Starting in 2020, EBMUD is replacing the Encinal pumping plant with a new Westside pumping plant, including the installation of a new Encinal regulator and the demolition of Encinal reservoir and the existing Westside pumping plant. This project, estimated to last until 2023, also includes replacement of pipeline during 2020 and 2021.
The Orinda Water Treatment Plant will undergo disinfection improvements that involve extensive work, including demolition of the existing grounds maintenance building and construction of a new maintenance and UV electrical building, two new electrical buildings, a standby generator and fuels tank, and parking. The project started with community meetings in 2019, and construction is projected to begin in 2021 and end in 2025.
Next year will also see the construction of the Duffel solar PV project, which will construct a five-megawatt solar photovoltaic energy generation facility on 20 acres, and the Briones reservoir tower retrofit project to seismically retrofit the inlet/outlet tower by installing a reinforced steel line inside the upper 70-foot section of the existing tower.
Construction of the Happy Valley pumping plant and pipeline improvement project is scheduled to begin in 2020 and end in 2023. This will include the construction of a new pumping plant at Miner Road and Camino Sobrante and the installation of 2,500 feet of 16-inch pipeline in Miner Road and 500 feet under Lauterwasser Creek.
Construction of the Dos Osos reservoir replacement project is scheduled for 2024 and 2025. Dos Osos reservoir will be demolished and replaced with dual reservoirs at a higher elevation, and the Dos Osos pumping plant will be rehabilitated.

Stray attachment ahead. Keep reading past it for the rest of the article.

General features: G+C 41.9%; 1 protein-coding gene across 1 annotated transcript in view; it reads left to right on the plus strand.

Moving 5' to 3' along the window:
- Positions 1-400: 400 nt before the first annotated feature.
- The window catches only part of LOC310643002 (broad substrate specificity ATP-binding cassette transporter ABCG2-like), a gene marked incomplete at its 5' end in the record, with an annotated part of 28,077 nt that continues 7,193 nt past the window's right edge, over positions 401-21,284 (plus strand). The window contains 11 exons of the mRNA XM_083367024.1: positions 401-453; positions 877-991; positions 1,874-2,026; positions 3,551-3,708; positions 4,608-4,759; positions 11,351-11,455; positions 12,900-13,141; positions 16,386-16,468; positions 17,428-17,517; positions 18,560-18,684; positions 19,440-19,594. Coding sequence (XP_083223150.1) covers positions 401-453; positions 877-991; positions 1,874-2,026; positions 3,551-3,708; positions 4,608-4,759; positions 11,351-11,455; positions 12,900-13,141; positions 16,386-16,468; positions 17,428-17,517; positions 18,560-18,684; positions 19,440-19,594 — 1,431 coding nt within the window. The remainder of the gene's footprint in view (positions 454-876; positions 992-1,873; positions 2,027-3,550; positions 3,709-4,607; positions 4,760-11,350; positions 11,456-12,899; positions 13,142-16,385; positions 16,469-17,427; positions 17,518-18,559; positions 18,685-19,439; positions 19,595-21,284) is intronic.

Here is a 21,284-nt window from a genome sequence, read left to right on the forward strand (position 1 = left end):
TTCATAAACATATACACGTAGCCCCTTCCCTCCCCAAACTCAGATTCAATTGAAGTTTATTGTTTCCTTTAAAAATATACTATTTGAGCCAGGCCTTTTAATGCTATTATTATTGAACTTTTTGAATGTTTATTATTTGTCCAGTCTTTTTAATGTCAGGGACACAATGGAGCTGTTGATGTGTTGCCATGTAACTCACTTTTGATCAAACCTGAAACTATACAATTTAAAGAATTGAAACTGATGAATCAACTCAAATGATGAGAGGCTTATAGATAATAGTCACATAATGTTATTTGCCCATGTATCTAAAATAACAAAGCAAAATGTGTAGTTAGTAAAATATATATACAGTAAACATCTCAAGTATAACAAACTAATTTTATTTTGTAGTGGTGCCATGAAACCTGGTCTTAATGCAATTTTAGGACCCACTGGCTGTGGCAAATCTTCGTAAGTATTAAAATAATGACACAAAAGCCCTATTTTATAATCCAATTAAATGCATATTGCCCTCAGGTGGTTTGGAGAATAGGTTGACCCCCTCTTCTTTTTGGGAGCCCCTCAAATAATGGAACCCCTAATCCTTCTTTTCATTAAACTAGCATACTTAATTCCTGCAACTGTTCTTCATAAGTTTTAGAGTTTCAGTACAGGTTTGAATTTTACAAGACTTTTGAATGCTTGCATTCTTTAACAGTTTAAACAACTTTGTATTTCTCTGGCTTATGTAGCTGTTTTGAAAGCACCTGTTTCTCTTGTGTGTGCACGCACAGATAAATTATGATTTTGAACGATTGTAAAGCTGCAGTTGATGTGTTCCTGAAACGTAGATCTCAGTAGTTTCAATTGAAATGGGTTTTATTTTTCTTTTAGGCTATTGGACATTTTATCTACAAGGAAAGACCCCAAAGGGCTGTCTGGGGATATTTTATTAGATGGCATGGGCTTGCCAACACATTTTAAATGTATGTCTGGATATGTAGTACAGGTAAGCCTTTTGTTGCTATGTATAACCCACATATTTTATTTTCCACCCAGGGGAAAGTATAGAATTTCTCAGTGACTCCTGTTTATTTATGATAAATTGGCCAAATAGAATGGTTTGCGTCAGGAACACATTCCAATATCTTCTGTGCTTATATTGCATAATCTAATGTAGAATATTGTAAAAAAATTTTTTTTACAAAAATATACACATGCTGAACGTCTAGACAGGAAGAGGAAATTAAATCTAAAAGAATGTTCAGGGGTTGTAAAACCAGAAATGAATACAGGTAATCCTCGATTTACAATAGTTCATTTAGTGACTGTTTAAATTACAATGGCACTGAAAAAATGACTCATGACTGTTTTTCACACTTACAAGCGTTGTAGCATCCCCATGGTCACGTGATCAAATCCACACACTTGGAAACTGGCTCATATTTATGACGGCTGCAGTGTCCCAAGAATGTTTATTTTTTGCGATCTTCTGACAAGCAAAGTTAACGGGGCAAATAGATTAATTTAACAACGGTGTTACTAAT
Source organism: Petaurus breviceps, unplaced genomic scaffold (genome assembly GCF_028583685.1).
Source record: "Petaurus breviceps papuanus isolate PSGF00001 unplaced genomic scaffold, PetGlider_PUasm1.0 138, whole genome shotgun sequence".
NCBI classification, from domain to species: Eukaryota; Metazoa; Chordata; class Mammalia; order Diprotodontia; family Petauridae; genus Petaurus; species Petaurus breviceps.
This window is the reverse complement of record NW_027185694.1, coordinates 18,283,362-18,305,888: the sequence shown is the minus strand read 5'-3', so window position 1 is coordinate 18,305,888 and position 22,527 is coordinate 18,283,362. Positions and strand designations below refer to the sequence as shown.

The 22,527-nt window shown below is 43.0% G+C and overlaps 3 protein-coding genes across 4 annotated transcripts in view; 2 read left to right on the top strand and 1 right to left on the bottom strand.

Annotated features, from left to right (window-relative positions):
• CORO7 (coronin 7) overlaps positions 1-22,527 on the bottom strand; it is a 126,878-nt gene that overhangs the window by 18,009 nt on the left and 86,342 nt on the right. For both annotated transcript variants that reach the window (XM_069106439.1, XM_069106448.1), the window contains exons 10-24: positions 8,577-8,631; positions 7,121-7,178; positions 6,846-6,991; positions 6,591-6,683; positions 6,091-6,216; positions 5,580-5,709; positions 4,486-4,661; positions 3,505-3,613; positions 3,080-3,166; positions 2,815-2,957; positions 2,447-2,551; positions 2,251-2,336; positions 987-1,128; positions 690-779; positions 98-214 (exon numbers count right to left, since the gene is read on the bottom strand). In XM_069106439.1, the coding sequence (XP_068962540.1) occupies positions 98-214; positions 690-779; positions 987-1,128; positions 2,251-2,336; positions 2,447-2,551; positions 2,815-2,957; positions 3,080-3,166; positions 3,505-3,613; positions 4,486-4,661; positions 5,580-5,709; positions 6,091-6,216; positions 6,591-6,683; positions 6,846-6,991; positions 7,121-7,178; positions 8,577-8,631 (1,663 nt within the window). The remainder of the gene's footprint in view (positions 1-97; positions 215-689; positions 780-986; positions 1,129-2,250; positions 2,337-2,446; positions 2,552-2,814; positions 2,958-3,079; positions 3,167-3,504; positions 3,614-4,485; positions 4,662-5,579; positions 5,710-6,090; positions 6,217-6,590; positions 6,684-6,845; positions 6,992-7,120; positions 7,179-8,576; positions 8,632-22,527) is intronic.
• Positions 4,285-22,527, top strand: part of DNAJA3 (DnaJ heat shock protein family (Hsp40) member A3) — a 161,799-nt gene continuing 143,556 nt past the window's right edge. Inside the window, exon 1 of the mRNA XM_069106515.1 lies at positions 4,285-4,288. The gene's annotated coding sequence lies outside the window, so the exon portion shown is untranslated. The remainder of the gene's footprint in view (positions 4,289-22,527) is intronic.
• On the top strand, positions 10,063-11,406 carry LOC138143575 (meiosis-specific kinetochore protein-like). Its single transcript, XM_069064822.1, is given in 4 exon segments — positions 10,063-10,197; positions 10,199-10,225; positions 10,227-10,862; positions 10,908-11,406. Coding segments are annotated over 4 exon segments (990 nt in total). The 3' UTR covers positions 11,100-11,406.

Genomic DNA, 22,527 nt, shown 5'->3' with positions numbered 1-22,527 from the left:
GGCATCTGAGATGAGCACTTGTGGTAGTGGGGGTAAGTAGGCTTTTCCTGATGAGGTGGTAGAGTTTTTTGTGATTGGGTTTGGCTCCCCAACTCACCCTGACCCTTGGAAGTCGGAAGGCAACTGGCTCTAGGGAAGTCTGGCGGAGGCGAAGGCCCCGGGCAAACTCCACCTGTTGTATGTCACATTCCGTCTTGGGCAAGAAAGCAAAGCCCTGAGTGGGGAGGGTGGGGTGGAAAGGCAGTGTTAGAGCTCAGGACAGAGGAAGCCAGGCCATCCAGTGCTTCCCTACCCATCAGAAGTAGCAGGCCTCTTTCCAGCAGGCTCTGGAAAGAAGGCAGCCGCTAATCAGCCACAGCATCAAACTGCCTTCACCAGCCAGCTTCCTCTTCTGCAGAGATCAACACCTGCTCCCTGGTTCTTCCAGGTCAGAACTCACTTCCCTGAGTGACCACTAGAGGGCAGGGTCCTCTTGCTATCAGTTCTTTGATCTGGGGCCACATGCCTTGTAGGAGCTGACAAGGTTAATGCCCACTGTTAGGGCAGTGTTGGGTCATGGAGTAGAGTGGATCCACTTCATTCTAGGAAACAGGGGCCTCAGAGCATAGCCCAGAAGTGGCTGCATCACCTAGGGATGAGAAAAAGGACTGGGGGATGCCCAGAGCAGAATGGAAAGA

Regarding parking on El Toyonal, residents have expressed concerns that in the event of a wildfire evacuation, they might not be able to either drive out of their community, or fire engines might not be able to drive in to fight a fire.
The council was presented with a report from contractor W-Trans, which held a public meeting in January with El Toyonal residents after conducting a parking study in December 2019. W-Trans recommended that the city prohibit all on-street parking and stopping on red flag days to keep the roadways clear. The city can model such a program to a similar one used by the city of Pasadena, according to the staff report. According to Orinda staff, there are about 20 to 30 red flag days each year. W-Trans also identified locations where parking should be prohibited owing to the narrow roadway width and obstructed sight lines. If parking restrictions are approved by the council, the city would use existing staff to enforce the rules.
The council discussed the situation in detail, wondering about services such as deliveries, garbage collection, and other services. Rather than create "carve-out" exemptions for such uses, the council decided it would be easier to understand if they prohibited parking rather than stopping, which would allow service vehicles to stop, but not to park. Staff will return with a resolution reflecting the council's preferences.